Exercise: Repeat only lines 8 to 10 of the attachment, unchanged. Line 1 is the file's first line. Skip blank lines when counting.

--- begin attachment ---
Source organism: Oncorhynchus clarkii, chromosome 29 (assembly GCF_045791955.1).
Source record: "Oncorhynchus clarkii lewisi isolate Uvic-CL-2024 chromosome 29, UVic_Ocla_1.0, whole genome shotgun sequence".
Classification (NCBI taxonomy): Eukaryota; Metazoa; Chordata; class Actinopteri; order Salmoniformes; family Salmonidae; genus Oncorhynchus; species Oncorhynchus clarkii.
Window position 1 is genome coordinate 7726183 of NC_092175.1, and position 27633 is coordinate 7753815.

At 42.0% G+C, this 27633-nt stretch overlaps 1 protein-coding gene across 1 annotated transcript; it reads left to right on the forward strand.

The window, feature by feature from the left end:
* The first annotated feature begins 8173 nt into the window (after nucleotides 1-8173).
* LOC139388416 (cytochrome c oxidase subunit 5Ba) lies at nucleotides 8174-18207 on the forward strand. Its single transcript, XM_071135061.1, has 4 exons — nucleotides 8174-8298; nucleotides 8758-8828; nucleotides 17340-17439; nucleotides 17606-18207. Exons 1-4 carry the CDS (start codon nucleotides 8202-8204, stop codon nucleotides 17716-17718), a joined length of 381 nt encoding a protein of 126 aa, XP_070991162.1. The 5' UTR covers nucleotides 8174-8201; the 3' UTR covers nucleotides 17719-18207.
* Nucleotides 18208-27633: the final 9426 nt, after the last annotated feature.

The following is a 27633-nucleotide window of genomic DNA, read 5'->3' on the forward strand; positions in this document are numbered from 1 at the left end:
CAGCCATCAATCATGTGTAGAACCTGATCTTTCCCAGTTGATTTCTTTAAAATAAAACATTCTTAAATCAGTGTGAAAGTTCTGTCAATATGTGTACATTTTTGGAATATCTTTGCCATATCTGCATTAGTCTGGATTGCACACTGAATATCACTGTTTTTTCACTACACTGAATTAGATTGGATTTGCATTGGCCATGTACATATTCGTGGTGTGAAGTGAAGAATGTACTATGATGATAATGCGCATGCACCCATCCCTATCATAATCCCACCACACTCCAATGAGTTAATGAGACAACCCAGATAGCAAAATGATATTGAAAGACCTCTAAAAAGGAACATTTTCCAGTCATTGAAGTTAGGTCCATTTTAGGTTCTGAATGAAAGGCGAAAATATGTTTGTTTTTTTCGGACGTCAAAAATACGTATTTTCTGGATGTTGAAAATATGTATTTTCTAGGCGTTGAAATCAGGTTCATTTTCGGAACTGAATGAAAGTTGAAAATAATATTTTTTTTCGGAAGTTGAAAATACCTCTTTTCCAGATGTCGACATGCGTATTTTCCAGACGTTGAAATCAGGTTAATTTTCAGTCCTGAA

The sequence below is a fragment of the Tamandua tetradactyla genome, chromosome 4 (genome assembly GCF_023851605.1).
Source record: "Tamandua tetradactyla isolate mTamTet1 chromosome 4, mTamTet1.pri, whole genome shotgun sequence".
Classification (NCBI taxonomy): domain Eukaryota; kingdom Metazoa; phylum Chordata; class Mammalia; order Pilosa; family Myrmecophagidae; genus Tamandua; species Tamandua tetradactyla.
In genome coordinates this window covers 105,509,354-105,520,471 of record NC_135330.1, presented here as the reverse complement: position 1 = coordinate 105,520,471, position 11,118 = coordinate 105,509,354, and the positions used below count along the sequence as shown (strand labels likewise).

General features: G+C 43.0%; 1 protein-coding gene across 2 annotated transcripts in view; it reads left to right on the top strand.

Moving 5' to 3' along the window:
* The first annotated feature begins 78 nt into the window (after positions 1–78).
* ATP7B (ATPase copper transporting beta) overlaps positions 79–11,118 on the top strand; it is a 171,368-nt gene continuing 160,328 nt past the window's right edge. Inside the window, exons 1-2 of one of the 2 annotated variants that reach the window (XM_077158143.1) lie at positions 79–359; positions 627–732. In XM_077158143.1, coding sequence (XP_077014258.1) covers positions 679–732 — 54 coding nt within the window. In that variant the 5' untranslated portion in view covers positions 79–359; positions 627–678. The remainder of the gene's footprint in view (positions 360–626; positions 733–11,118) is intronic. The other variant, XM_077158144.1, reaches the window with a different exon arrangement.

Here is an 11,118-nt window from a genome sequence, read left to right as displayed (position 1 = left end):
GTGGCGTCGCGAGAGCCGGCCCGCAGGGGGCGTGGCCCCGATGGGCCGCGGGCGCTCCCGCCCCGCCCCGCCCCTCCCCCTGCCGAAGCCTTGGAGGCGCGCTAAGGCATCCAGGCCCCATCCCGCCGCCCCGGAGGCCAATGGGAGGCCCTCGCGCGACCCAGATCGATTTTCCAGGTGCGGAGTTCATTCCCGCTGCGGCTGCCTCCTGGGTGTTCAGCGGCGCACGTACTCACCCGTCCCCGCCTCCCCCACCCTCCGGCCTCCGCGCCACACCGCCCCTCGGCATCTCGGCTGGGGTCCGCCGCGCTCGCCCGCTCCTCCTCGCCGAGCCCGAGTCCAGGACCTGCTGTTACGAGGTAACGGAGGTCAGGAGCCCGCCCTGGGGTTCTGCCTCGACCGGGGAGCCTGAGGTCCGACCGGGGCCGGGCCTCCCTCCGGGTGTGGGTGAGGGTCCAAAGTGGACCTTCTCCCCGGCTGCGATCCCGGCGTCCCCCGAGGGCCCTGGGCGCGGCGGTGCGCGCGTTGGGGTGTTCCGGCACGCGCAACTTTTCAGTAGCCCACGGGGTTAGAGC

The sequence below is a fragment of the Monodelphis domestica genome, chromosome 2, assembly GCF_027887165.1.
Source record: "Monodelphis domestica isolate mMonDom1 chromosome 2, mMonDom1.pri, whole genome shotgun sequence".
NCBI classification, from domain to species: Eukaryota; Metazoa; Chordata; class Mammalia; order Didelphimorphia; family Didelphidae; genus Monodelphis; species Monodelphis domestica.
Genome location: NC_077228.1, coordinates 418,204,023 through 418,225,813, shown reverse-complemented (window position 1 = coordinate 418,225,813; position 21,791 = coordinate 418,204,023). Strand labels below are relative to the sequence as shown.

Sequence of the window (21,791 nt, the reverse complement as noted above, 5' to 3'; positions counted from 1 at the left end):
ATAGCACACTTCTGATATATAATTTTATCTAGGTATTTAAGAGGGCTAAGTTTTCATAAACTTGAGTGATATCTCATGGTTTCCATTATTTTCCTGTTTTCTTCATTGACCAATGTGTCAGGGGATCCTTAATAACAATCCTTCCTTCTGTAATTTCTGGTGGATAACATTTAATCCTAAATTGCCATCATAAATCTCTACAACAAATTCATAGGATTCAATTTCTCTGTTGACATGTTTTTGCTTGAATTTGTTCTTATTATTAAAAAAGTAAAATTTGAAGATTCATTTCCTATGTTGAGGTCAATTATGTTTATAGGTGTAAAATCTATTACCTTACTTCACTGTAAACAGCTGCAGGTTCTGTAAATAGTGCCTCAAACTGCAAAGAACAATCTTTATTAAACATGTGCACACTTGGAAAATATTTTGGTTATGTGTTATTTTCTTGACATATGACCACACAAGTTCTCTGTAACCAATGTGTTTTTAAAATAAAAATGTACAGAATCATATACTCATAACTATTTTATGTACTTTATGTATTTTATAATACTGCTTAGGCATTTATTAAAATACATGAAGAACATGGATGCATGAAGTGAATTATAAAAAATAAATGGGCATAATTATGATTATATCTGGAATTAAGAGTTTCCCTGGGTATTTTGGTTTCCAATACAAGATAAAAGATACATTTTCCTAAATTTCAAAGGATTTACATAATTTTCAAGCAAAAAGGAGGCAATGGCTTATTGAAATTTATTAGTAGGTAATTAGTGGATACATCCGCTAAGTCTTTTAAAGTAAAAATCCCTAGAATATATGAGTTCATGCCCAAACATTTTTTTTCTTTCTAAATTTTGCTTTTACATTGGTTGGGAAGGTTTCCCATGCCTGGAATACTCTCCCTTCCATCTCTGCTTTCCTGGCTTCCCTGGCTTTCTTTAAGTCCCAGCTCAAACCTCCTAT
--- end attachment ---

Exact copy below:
* LOC139388416 (cytochrome c oxidase subunit 5Ba) lies at nucleotides 8174-18207 on the forward strand. Its single transcript, XM_071135061.1, has 4 exons — nucleotides 8174-8298; nucleotides 8758-8828; nucleotides 17340-17439; nucleotides 17606-18207. Exons 1-4 carry the CDS (start codon nucleotides 8202-8204, stop codon nucleotides 17716-17718), a joined length of 381 nt encoding a protein of 126 aa, XP_070991162.1. The 5' UTR covers nucleotides 8174-8201; the 3' UTR covers nucleotides 17719-18207.
* Nucleotides 18208-27633: the final 9426 nt, after the last annotated feature.

The following is a 27633-nucleotide window of genomic DNA, read 5'->3' on the forward strand; positions in this document are numbered from 1 at the left end: